Al-Jazeera claims Bush intended to bomb station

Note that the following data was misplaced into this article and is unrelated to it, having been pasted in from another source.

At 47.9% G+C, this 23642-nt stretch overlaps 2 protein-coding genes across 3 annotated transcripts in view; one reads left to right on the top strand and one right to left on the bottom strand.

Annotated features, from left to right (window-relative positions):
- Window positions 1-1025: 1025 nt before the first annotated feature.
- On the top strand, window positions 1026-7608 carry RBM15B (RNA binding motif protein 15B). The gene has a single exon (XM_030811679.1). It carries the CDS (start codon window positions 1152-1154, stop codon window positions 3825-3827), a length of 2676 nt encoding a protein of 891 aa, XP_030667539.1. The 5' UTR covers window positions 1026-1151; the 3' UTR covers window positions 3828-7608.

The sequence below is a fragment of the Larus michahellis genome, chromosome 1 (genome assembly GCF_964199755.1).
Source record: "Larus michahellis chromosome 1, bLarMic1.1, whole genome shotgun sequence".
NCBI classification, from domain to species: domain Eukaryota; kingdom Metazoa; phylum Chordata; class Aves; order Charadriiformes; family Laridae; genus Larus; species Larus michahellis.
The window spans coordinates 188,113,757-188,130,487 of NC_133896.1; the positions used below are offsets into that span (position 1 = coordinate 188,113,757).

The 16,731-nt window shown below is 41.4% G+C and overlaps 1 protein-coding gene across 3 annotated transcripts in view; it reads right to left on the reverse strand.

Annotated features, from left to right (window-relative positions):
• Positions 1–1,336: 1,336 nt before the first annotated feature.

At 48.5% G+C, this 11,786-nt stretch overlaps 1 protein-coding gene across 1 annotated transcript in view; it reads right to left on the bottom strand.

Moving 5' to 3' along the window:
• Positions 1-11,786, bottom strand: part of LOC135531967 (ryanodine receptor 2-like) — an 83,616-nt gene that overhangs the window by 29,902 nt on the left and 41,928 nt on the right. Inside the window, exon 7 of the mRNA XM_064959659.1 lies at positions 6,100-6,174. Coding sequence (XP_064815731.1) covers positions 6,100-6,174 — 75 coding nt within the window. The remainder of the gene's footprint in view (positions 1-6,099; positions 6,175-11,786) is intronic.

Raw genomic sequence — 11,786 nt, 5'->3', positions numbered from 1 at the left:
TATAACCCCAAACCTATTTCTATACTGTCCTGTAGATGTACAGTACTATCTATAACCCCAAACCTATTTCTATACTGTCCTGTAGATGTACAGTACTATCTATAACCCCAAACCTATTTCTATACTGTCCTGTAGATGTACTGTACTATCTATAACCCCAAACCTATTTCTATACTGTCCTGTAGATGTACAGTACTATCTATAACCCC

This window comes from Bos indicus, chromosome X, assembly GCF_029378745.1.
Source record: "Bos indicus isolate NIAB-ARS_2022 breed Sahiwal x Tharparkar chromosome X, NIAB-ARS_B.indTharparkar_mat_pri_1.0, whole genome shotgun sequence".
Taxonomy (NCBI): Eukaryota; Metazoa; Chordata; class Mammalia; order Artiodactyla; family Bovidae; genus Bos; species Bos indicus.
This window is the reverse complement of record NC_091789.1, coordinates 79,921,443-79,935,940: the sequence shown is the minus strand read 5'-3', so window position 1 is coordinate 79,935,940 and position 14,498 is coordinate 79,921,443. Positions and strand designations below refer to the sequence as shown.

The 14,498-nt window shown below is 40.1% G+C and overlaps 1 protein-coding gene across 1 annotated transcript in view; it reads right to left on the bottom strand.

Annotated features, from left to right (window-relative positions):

A British civil servant has been charged under the Official Secrets Act for allegedly leaking a government memo that, according to a newspaper report Tuesday, reveals that Prime Minister Tony Blair persuaded US President George W. Bush not to bomb the Arab satellite station Al-Jazeera. According to the Daily Mirror, Bush spoke of targeting Al-Jazeera's headquarters in Doha, Qatar, when he met Blair at the White House on April 16 last year. The US government has regularly accused Al-Jazeera of being nothing more than a mouthpiece for anti-American sentiments. Blair's Downing Street office declined to comment on the report, stressing it never discussed leaked documents. Cabinet Office civil servant David Keogh is accused of passing the memo to Leo O'Connor, who formerly worked for former British lawmaker Tony Clarke. Both Keogh and O'Connor are scheduled to appear at London's Bow Street Magistrates Court next week. According to the newspaper, Clarke returned the memo to Blair's office. Clarke could not immediately be contacted for comment on Tuesday. In April 2003, an Al-Jazeera journalist died when its Baghdad office was struck during a US bombing campaign. Nabil Khoury, a US State Department spokesman in Doha, said the strike was a mistake In November 2002, Al-Jazeera's office in Kabul, Afghanistan, was destroyed by a US missile. None of the crew was at the office at the time. US officials said they believed the target was a terrorist site and did not know it was Al-Jazeera's office.